“We attended the area on Friday, Sept. 12 to uphold the law, maintain the public peace, and ensure safety for all parties, including the protesters,” Vermeulen said, adding that, “One of the [RCMP] members carried a rifle for bear protection as they had to hike through the bush to get to the site, not unlike the protestors who had two rifles and a crossbow. There were no issues, and no arrests.”

Following the incident, the Cycle to the Sacred group remained in the area in support of the Klabona Keepers.

“I must say it is the most sacred of places I have and probably will ever have the honour of being amidst and the Klabona Keepers… exude that same power and strength embedded in the land and water,” Wallace said. “You really have no idea until you’re in the headwaters amidst the untouched Earth for as far as the eye can see and still, further.”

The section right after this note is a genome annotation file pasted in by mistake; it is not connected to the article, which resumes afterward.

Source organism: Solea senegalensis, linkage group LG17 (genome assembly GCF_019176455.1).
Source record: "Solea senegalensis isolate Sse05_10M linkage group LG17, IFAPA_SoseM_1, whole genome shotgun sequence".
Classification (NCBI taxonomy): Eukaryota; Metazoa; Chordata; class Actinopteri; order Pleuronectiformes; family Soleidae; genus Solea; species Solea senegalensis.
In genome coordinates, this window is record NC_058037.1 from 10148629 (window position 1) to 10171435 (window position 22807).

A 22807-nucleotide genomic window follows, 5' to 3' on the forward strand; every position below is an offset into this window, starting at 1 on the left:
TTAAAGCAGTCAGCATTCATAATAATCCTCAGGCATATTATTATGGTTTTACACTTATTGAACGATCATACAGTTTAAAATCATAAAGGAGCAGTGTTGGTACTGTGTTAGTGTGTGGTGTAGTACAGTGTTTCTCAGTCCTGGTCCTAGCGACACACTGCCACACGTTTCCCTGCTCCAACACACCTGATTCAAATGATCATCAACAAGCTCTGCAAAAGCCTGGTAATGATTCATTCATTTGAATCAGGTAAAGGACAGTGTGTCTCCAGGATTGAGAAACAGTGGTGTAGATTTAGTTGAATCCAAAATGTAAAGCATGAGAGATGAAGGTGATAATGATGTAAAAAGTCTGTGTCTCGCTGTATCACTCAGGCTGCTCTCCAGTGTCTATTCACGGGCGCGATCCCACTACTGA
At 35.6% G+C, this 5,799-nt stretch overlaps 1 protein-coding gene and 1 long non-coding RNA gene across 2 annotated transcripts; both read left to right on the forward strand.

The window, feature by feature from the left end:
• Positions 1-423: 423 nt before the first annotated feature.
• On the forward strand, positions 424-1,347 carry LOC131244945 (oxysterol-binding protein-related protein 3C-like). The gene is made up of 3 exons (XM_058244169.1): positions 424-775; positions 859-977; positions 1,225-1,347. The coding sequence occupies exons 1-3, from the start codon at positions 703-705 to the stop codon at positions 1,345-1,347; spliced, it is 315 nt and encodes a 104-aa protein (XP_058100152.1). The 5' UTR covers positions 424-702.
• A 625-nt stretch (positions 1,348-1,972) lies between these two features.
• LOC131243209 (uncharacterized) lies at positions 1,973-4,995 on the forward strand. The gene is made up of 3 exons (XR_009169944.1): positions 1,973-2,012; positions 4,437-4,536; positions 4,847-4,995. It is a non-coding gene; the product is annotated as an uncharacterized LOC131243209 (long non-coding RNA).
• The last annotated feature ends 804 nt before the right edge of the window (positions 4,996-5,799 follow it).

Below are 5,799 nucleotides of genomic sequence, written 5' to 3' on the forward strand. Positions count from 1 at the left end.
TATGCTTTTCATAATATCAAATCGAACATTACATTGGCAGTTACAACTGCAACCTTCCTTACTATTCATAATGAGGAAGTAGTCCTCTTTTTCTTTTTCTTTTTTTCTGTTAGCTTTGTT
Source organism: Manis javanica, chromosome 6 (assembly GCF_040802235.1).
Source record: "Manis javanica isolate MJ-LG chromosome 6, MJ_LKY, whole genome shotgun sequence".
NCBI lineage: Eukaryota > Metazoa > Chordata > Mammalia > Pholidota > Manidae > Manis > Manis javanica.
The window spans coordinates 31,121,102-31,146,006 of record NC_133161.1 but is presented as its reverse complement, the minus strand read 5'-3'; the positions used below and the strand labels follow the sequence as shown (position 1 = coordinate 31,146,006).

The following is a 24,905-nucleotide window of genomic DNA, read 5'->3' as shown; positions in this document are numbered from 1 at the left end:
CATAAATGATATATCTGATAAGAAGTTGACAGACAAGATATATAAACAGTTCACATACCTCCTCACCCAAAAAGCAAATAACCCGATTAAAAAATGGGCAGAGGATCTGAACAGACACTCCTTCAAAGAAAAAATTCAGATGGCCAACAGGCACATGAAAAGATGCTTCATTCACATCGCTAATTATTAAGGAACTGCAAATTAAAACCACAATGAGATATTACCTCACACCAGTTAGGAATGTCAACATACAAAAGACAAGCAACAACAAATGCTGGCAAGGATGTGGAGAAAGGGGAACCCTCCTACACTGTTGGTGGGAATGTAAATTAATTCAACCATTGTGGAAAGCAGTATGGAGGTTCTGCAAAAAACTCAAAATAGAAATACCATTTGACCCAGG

Wallace said there is a feeling you get when you look out at “what seems to be an everlasting horizon on the coast’s oceanic body.”

“Humbled. Connected. Empowered. Bewildered. Mother Earth is so vivid here,” she added. “Her heart beats strong and life-blood runs thick through the wind, rain, sun, soil, plants and animals. It is host to the most valuable salmon-bearing watersheds in this nation and continues to be put at risk, but nevertheless protected by those most deeply connected to it.”

Wallace described the area as one of the largest intact ecosystems in the world “and that is attributed to the resilient voices and actions of the Klabona Keepers who have and will continue to keep it the way it is now, sacred.”